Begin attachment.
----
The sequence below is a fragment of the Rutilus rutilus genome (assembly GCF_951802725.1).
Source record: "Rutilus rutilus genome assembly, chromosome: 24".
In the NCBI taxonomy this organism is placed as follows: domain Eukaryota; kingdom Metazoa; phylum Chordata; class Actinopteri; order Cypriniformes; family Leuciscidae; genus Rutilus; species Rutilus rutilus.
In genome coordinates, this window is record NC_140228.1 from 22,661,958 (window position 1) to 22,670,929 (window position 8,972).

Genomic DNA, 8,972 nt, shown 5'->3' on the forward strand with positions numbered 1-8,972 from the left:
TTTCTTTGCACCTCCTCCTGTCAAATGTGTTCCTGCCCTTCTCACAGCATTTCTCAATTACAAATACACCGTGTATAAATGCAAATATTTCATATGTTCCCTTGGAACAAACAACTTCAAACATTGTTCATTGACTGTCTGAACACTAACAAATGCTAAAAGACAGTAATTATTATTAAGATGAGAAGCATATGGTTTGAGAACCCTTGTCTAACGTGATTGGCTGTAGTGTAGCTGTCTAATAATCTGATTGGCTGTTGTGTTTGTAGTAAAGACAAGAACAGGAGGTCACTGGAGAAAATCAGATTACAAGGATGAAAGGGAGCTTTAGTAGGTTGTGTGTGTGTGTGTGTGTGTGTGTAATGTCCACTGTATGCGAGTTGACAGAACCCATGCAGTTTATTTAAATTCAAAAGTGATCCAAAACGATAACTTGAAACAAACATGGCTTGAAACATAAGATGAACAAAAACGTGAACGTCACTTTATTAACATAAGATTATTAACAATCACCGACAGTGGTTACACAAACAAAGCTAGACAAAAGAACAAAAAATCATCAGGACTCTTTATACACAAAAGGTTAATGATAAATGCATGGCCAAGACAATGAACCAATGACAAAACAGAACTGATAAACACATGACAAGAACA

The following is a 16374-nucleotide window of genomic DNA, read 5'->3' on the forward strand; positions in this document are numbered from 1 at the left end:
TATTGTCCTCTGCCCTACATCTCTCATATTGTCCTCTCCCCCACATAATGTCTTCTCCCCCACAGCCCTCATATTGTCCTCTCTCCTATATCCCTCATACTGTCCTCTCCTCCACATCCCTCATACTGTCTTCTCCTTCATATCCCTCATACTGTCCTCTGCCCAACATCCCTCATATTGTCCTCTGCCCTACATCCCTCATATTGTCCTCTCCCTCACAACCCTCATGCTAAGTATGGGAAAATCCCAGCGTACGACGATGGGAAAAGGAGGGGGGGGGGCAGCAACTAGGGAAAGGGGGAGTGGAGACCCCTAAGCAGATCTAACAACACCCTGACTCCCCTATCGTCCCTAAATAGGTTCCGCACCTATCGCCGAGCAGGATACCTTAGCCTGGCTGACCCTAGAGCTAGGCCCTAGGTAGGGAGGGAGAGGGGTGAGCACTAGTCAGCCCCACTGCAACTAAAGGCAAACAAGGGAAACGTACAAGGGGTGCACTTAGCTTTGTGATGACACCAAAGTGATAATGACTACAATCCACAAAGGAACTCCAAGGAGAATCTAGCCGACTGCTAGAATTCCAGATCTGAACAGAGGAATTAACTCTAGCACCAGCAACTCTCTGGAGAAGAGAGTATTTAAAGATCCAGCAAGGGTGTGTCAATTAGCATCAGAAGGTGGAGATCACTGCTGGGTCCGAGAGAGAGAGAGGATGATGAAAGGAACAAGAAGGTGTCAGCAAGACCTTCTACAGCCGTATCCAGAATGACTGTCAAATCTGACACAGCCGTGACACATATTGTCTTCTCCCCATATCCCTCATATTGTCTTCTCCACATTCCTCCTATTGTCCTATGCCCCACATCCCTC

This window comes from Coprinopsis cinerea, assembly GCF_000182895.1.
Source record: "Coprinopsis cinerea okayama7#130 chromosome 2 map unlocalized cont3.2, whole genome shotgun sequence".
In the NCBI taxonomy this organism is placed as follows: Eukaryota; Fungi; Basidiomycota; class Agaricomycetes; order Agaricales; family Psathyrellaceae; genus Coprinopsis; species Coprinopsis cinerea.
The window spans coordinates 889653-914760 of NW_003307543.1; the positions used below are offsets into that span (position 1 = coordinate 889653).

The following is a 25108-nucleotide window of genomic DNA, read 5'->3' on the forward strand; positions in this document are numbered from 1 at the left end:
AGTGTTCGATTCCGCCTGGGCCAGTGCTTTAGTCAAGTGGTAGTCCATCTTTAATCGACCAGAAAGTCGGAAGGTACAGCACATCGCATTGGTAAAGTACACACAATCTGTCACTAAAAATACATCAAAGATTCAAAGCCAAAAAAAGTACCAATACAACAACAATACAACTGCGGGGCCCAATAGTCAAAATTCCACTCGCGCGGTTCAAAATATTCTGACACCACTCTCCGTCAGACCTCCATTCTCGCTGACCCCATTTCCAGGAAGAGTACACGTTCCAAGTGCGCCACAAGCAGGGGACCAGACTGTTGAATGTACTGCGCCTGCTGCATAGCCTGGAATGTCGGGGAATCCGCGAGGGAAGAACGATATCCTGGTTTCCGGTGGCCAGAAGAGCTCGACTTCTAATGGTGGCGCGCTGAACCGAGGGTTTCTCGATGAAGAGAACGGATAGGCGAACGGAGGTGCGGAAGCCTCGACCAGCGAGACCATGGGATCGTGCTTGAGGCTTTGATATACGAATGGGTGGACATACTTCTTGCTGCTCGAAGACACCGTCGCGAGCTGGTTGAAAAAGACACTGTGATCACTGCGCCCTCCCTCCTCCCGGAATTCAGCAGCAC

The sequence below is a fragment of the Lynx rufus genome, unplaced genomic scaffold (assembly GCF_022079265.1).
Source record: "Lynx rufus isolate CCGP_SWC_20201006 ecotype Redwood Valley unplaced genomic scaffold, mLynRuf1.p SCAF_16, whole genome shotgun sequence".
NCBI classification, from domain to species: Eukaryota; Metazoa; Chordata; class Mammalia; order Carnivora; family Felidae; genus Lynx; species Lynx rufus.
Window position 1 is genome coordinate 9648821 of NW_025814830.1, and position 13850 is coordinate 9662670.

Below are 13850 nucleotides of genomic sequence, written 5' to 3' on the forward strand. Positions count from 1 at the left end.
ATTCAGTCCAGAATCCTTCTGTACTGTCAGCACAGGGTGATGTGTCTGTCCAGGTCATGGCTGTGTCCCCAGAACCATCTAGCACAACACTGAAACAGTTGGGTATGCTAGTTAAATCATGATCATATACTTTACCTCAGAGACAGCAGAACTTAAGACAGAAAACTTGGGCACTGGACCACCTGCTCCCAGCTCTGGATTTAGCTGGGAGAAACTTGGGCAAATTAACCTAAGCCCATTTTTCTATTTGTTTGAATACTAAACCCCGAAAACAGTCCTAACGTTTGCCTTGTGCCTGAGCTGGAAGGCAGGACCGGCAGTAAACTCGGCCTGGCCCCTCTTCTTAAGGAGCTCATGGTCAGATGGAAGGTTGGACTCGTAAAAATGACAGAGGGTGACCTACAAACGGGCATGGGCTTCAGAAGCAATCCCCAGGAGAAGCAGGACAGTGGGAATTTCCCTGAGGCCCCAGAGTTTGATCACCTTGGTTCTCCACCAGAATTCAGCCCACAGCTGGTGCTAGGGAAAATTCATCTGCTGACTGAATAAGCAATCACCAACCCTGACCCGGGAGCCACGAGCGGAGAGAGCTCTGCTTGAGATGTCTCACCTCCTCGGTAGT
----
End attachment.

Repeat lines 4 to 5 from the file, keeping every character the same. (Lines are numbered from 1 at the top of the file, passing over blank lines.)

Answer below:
In genome coordinates, this window is record NC_140228.1 from 22,661,958 (window position 1) to 22,670,929 (window position 8,972).

Genomic DNA, 8,972 nt, shown 5'->3' on the forward strand with positions numbered 1-8,972 from the left: